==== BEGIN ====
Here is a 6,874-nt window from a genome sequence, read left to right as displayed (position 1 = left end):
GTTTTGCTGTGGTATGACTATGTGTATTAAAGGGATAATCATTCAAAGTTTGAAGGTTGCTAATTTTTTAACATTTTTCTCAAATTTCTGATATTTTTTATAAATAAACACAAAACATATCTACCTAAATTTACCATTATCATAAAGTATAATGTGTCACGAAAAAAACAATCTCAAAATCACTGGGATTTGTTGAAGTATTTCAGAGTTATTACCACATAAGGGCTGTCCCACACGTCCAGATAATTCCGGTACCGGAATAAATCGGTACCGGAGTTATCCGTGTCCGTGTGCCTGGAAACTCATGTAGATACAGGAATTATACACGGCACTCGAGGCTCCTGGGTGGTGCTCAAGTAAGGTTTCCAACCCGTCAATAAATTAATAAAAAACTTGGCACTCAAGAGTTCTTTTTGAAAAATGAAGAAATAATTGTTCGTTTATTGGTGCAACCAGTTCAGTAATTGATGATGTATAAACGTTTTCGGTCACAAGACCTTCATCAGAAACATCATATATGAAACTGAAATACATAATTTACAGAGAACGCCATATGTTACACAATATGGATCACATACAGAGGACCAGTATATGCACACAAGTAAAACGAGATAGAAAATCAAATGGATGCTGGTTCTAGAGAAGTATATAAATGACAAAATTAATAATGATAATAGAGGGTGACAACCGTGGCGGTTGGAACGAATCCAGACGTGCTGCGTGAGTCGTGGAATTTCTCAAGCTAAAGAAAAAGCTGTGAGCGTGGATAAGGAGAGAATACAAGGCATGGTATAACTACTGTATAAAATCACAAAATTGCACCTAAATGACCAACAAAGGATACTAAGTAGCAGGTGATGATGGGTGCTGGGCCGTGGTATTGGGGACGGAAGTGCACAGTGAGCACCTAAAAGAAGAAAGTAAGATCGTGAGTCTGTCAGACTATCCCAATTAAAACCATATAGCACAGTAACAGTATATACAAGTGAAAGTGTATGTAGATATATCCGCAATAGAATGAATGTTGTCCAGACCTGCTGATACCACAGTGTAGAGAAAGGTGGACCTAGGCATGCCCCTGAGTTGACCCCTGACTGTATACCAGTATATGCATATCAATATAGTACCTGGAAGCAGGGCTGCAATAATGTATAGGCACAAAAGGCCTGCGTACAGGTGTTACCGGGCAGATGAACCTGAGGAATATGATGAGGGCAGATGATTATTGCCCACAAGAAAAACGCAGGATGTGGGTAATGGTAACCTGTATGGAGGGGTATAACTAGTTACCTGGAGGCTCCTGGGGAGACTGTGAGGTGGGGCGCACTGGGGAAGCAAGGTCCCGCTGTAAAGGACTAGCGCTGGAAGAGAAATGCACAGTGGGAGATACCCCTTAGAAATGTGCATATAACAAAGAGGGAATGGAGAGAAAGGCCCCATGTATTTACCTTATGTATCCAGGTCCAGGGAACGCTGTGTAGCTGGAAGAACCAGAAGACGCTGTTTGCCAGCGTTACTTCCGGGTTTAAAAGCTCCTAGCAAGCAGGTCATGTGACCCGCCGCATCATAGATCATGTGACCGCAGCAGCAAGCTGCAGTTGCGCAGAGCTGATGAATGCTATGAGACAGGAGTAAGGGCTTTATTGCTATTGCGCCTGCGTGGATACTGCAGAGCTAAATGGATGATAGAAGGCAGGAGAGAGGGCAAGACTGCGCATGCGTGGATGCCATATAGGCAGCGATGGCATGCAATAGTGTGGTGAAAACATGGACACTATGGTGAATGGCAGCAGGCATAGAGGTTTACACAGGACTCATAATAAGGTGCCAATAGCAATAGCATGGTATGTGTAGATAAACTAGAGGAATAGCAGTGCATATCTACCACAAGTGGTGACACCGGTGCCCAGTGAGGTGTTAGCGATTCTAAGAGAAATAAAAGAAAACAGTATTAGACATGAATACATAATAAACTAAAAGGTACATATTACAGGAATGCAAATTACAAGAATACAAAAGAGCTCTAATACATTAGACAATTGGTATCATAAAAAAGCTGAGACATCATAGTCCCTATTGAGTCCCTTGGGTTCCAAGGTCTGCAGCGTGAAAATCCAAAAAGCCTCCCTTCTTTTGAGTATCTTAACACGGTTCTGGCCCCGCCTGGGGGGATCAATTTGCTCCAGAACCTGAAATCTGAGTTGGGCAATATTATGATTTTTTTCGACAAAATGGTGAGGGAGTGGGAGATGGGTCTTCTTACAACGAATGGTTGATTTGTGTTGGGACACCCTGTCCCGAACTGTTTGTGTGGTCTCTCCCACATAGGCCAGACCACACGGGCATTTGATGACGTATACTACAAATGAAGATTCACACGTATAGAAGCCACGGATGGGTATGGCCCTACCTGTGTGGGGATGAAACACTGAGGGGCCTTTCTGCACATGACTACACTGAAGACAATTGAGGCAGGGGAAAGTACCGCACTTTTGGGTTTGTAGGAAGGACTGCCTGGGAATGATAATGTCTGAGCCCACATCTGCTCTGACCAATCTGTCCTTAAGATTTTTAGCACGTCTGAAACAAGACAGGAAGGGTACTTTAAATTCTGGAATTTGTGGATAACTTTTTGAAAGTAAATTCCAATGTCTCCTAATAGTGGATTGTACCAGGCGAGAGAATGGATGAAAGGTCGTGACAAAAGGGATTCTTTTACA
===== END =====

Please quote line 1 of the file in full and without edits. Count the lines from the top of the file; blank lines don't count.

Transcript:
Here is a 6,874-nt window from a genome sequence, read left to right as displayed (position 1 = left end):